3. Get some dung beatles – they love to eat poo and this helps break the worm life cycle.  Buy them from John Feehan at the Dung Beetle Expert
  4. Use the right wormer at the right time, that is,  the point at which it will kill the most worms.  This is largely dependent on the weather.  Worms can survive the cold, thrive in temperate weather but cannot cope with temperatures above 30 degrees Celsius.  Use this to your advantage and deworm around this.
  5. Making sure that new horses are wormed on arrival and kept separate from the others for 4 days.  Oh, and pick up their poo too!
  6. Make sure that you give the dose according to the weight of the horse……….if you don’t know this use a weight tape and add 10%.  Better to overdose a little than underdose, except in foals, ponies and minis.  And don’t let him spit it out either!  Weight tapes are a guide and I’ve found that they underestimate weight. 
  7. Suspected small strongyle encystation should be treated with 5 days of Panacur followed up with a wormer in Spring and then again in Autumn that has a moxidectin in it.
  8. Don’t Rotate dewormers - Rotation of dewormers is no longer recommended and is now considered to be causing resistance to dewormers across the world.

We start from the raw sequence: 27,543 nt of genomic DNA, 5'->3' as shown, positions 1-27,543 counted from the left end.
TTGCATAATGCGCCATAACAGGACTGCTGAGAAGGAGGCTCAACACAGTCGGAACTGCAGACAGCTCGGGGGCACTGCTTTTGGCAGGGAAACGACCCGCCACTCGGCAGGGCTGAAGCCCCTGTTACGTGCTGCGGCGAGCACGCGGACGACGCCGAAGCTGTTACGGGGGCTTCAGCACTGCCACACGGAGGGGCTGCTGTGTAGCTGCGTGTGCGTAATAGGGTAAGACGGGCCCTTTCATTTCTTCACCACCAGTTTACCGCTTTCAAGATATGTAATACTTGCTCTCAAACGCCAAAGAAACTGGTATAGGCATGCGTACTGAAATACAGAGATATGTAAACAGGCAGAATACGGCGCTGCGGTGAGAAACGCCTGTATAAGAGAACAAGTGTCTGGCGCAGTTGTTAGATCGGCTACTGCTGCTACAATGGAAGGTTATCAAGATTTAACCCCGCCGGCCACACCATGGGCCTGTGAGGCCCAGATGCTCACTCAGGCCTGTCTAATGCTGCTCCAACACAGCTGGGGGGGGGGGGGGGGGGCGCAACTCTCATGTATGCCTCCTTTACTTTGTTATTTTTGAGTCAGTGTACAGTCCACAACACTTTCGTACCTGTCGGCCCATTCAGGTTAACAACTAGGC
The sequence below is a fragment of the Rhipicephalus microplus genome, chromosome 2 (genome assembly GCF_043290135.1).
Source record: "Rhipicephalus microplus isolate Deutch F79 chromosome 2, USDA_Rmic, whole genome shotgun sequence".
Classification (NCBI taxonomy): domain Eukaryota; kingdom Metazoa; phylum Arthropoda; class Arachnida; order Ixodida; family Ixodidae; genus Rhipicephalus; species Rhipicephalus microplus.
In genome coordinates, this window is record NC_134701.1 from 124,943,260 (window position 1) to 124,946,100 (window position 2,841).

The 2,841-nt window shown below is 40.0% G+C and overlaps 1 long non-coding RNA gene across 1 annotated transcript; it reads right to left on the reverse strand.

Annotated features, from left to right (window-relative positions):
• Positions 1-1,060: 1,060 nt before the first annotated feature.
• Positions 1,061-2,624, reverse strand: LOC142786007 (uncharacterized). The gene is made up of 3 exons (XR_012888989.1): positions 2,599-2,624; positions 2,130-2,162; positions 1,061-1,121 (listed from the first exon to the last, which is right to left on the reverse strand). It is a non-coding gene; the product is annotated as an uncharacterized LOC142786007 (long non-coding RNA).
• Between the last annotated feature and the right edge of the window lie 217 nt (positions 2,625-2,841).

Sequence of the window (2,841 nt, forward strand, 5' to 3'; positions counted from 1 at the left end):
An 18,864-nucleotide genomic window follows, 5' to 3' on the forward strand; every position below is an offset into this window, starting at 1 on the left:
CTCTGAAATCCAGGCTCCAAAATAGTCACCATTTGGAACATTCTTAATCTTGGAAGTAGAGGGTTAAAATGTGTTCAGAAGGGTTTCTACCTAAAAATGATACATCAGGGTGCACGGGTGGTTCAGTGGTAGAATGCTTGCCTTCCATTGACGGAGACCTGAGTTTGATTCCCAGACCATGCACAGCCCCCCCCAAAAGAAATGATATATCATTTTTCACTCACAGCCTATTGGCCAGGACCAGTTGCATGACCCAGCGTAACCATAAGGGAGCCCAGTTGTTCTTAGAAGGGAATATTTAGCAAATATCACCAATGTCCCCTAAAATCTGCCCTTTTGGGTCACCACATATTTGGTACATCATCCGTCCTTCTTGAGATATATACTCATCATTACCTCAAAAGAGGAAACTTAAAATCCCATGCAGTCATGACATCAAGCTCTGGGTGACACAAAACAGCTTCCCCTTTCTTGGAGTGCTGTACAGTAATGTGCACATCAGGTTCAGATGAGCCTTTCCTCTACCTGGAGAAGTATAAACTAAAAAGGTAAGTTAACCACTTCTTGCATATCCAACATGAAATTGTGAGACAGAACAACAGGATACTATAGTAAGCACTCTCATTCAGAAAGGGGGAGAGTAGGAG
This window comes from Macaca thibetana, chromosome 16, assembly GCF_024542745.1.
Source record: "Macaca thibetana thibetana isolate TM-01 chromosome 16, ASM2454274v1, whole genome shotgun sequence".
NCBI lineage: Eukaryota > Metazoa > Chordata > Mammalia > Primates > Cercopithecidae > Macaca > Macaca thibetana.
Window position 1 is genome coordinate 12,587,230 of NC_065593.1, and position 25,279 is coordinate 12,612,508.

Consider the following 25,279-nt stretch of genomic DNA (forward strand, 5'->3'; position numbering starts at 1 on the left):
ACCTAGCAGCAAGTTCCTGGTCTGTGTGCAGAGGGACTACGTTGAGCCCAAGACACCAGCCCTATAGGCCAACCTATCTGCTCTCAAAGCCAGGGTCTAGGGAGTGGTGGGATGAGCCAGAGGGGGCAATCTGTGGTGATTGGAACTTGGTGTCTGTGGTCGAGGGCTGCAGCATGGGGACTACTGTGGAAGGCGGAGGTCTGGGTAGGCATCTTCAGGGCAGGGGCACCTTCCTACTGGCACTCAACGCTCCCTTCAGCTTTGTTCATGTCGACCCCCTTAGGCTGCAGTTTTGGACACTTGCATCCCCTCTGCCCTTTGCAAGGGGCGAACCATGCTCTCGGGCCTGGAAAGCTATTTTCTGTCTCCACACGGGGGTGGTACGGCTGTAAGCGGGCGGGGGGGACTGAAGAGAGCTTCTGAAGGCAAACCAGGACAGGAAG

Wormer family

Includes the following active drugs

Active against

Common Brand names that include these drugs

Macrolytic lactones (mectins)




Round worms and bot larvae

Equimax, equiminth, equaquell, equimax LV, equiminth invermectin liquid, equest

Benzimidazoles (dazoles)




Redworms at all stages and if they are embedded in the gut

Strategy T, oximinth, oximinth plus, Fencar 100, panacur 100




Equimax, equimax LV

Tetrahydropyrimadines (antels)



Tapeworms and roundworms.  (morantel minimal effect on tapeworms)

Strategy T, ammo

Organophosphates (chlor…)



Bot worms and larvae

Oxyminth plus

Telmin – Plus

I have read lots of papers and information on deworming but my favourite and best resource on deworming is written by fellow Australian Dr. Ann Nyland.  I’m going to give this little ebook ‘What you don’t’ know about worms will surprise you’  a big plug here.  The information is evidence based, practical and easy to understand.  She gives a clear outline of what to worm and when in much greater detail than is covered here as well as covering other worms and worm related issues.  For around $5.00 it’s a great buy and something every horse owner should read. On top of that the proceeds go towards helping Ann look after rescue horses.   Get it here https://www.smashwords.com/books/view/600944 .  PS:  I don’t have any connection to Ann – I just think it’s a great reference!